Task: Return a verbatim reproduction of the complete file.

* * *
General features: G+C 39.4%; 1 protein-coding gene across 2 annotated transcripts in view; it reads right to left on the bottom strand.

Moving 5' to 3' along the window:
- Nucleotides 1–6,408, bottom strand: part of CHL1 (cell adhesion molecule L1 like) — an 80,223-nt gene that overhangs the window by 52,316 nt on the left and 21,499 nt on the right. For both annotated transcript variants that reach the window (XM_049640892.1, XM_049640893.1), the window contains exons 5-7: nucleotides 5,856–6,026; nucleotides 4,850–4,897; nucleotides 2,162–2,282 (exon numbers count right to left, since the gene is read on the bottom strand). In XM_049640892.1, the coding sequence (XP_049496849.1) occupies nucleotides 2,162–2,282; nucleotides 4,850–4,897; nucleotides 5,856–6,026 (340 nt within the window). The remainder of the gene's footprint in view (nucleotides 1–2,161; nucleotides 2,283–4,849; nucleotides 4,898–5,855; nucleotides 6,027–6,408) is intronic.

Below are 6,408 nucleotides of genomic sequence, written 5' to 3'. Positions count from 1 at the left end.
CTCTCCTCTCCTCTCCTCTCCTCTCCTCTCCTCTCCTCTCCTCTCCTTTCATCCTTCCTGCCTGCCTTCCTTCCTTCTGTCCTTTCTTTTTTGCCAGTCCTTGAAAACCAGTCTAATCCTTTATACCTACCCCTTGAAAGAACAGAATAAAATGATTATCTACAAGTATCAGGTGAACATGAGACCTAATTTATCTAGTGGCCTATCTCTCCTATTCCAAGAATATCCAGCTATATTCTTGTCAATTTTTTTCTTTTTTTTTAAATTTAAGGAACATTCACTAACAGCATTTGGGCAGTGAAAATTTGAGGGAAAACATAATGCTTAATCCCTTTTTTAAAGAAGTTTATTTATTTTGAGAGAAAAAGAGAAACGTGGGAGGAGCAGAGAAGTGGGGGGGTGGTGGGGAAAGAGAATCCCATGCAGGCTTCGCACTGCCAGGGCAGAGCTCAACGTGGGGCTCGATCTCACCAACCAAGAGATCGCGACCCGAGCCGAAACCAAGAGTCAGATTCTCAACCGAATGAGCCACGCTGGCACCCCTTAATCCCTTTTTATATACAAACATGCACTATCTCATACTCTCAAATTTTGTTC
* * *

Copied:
General features: G+C 39.4%; 1 protein-coding gene across 2 annotated transcripts in view; it reads right to left on the bottom strand.

Moving 5' to 3' along the window:
- Nucleotides 1–6,408, bottom strand: part of CHL1 (cell adhesion molecule L1 like) — an 80,223-nt gene that overhangs the window by 52,316 nt on the left and 21,499 nt on the right. For both annotated transcript variants that reach the window (XM_049640892.1, XM_049640893.1), the window contains exons 5-7: nucleotides 5,856–6,026; nucleotides 4,850–4,897; nucleotides 2,162–2,282 (exon numbers count right to left, since the gene is read on the bottom strand). In XM_049640892.1, the coding sequence (XP_049496849.1) occupies nucleotides 2,162–2,282; nucleotides 4,850–4,897; nucleotides 5,856–6,026 (340 nt within the window). The remainder of the gene's footprint in view (nucleotides 1–2,161; nucleotides 2,283–4,849; nucleotides 4,898–5,855; nucleotides 6,027–6,408) is intronic.

Below are 6,408 nucleotides of genomic sequence, written 5' to 3'. Positions count from 1 at the left end.
CTCTCCTCTCCTCTCCTCTCCTCTCCTCTCCTCTCCTCTCCTCTCCTTTCATCCTTCCTGCCTGCCTTCCTTCCTTCTGTCCTTTCTTTTTTGCCAGTCCTTGAAAACCAGTCTAATCCTTTATACCTACCCCTTGAAAGAACAGAATAAAATGATTATCTACAAGTATCAGGTGAACATGAGACCTAATTTATCTAGTGGCCTATCTCTCCTATTCCAAGAATATCCAGCTATATTCTTGTCAATTTTTTTCTTTTTTTTTAAATTTAAGGAACATTCACTAACAGCATTTGGGCAGTGAAAATTTGAGGGAAAACATAATGCTTAATCCCTTTTTTAAAGAAGTTTATTTATTTTGAGAGAAAAAGAGAAACGTGGGAGGAGCAGAGAAGTGGGGGGGTGGTGGGGAAAGAGAATCCCATGCAGGCTTCGCACTGCCAGGGCAGAGCTCAACGTGGGGCTCGATCTCACCAACCAAGAGATCGCGACCCGAGCCGAAACCAAGAGTCAGATTCTCAACCGAATGAGCCACGCTGGCACCCCTTAATCCCTTTTTATATACAAACATGCACTATCTCATACTCTCAAATTTTGTTC